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Conditions right for national unity, political engagement– govt officials tell New York-based Guyanese

Last Updated on Sunday, 10 October 2021, 15:12 by Denis Chabrol

Prime Minister Brigadier Mark Phillips, Minister of Parliamentary Affairs and Governance, Gail Teixeira and Minister of Housing and Water, Collin Croal at ‘Our Saviour Lutheran Church in Jamaica Queens, New York.

Minister of Governance Gail Teixeira on Sunday said the local economic and global political conditions are right for national unity rather than leaving the door open to division by external forces.

She told congregants at the New Haven  Ministries, Richmond Hill, New York that Guyana no longer needed to fight each other on the basis of race and class, but instead to take advantage of the conditions to maximise potentials in agriculture, mining, climate change mitigation and its newly-found oil wealth.

“Guyana has no time more for that. We’ve done it, been there and it has held us back. We need, now, as a people to get out act together. All the things now have conspired to be in our favour – our geography, our resources, oil and gas, the international goodwill,” she said at one of many multi-religious stops at places of worship in New York.

The visits to churches and a temple  were streamed live by Little Guyana-592 News .

The Minister of Governance said Guyana could not squander the goodwill that has been earned at the “highest levels” of the United Nations (UN), Commonwealth, Organisation of American States (OAS) and the Caribbean Community (CARICOM). “We can’t mess it up. Everything is is in our favour now and, therefore, one of our major challenges is how do we create one Guyana where we don’t allow people to come in and divide us (but) hold our heads together and love each other,” she said.

The UN, Commonwealth, OAS and CARICOM as well as the United States, Canada, United Kingdom and the European Union had all agreed that the results from the national vote recount had been good enough to form the basis to declare the results of the March 2, 2020 general and regional elections.

Ms. Teixeira suggested that time has come for Guyanese to work hard in the land of their birth in the same way they have been doing in other countries and grooming their children into being highly qualified.

“This is the time for Guyana. All the different variables have come together, now that we have the potential,” she added.

Prime Minister Mark Phillips, who has been long tipped to head a proposed ‘One Guyana Commission’ said that with Guyana now being  the richest country per capita in Latin America and the Caribbean, it is time for all the political parties to work together to transform Guyana. “Now is the time for development; now is the time for our government to be working with all of the political actors on Guyana to help Guyana realise its dreams of the development of all the people and we recognise the important role of religion because it’s through religion we were able to maintain that hope and that aspiration for a better Guyana,” he said.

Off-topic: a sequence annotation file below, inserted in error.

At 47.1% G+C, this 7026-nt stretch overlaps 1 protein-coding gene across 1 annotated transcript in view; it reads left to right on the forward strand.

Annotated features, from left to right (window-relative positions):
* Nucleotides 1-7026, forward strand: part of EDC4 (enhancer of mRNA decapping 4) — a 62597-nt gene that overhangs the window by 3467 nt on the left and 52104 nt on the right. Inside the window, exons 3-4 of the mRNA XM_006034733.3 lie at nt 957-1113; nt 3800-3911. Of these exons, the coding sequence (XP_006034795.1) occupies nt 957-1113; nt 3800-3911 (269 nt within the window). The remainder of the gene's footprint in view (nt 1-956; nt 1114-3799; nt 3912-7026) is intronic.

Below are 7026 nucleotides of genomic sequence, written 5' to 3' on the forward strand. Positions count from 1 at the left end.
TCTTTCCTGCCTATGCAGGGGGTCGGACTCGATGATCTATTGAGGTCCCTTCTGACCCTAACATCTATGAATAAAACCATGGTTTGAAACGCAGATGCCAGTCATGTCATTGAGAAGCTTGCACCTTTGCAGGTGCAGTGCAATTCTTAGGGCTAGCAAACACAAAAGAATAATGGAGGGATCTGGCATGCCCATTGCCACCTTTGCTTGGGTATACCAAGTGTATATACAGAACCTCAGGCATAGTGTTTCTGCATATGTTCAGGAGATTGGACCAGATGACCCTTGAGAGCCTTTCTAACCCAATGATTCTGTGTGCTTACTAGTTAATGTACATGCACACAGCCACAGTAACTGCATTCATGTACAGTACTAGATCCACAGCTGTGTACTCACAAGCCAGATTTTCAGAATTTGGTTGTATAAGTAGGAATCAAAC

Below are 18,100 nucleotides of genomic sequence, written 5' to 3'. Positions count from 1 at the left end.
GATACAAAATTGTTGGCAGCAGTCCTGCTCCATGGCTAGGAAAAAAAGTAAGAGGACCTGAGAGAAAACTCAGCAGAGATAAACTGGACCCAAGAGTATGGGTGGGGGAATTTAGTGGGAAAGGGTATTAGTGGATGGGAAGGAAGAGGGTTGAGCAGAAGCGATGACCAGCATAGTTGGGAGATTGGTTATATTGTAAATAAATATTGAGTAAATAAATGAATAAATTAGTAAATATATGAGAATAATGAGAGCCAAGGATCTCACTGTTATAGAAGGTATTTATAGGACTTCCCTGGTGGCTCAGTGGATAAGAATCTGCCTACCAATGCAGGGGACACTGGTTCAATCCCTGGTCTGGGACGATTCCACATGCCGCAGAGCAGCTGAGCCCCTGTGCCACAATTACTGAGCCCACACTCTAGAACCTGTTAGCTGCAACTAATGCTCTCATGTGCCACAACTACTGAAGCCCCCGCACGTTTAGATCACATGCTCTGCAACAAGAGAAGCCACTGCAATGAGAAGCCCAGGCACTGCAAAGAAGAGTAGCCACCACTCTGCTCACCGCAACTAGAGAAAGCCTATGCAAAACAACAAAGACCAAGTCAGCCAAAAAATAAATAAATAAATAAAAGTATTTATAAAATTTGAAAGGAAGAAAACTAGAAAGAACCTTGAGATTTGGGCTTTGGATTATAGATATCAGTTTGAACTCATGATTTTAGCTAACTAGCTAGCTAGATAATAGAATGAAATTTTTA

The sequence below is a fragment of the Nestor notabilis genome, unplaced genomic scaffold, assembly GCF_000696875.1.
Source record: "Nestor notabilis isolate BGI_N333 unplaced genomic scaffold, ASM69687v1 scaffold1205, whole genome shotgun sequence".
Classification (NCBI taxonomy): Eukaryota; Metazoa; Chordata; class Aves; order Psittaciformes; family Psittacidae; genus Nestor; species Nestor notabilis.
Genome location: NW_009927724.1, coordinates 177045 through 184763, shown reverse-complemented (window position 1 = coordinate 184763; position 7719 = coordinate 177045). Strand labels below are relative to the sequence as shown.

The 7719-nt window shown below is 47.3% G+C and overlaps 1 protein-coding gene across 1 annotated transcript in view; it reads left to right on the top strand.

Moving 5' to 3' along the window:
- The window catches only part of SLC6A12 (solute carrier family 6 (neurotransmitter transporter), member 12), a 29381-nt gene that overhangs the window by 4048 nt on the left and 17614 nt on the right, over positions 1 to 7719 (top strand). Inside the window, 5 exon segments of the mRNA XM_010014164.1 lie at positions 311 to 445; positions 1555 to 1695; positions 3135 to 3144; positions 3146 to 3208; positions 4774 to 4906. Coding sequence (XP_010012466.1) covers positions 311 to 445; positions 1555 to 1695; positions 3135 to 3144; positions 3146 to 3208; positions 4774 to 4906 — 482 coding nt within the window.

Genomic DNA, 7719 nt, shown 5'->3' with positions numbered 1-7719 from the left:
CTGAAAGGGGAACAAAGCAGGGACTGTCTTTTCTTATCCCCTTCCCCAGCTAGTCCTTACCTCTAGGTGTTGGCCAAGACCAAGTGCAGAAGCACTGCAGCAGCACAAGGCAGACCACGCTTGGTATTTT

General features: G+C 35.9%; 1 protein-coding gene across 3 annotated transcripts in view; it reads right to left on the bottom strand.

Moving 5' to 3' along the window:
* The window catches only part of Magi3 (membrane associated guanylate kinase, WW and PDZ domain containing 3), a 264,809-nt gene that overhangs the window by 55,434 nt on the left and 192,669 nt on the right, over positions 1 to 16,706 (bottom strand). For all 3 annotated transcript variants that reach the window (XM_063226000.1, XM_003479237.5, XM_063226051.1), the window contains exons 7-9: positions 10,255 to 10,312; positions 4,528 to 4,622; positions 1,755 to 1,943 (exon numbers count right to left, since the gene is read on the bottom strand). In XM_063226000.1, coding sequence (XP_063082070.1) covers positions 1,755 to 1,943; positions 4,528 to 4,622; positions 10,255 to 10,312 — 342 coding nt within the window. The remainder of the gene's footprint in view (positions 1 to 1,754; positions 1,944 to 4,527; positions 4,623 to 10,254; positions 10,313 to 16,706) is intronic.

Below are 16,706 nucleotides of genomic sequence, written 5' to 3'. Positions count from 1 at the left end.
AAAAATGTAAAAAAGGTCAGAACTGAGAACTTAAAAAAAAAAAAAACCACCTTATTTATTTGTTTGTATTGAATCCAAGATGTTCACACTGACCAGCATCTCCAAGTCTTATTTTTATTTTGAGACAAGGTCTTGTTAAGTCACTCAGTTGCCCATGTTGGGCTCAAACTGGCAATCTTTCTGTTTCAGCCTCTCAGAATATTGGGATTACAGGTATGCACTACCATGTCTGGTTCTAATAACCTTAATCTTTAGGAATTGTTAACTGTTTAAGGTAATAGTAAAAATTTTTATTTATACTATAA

Addressing one of several religious congregations in New York, home to hundreds of thousands of Guyanese migrants, neither Ms. Teixeira, Housing and Water Minister Collin Croal nor Prime Minister Mark Phillips made no mention of the need for the People’s National Congress Reform (PNCR)-led opposition coalition to first recognise the government as legitimate before political talks are held.

The fan-out by the mainly Indo-Guyanese backed top People’s Progressive Party Civic (PPPC) administration officials has comes almost two months after the Afro-Guyanese-dominated opposition coalition had dispatched many of its elected and non-elected officials on a campaign to the US to reinforce its accusation of racial discrimination.

In recent months, the Guyana government has found itself having to fend off suggestions by Democratic Congressmen that the Irfaan Ali-led administration needs to do more to ensure there is inclusivity and that all Guyanese should benefit from Guyana’s oil wealth now estimated at 10 billion barrels of oil equivalent.

In remarks to congregants at the New Haven Ministries, Housing and Water Minister Collin Croal sought to assure that there is no discrimination in the allocation of house lots.  He said lands are being allocated based on the length of time applicants have been waiting and other criteria but not race. “We do not discriminate. We cater for every every level of society,” he said.

Mr. Croal earlier Sunday told those gathered for Sunday Service at the Our Savior Lutheran Church in Jamaica, Queens that so far 7,000 house lots have been distributed to Guyanese since the PPP returned to office in August 2020. He said another 1,000 lots would be distributed next week.

The Guyanese delegation wooed the Guyanese in New York to play a role in Guyana’s development through virtual fora and Online teaching, if they prefer to continue residing in the United States.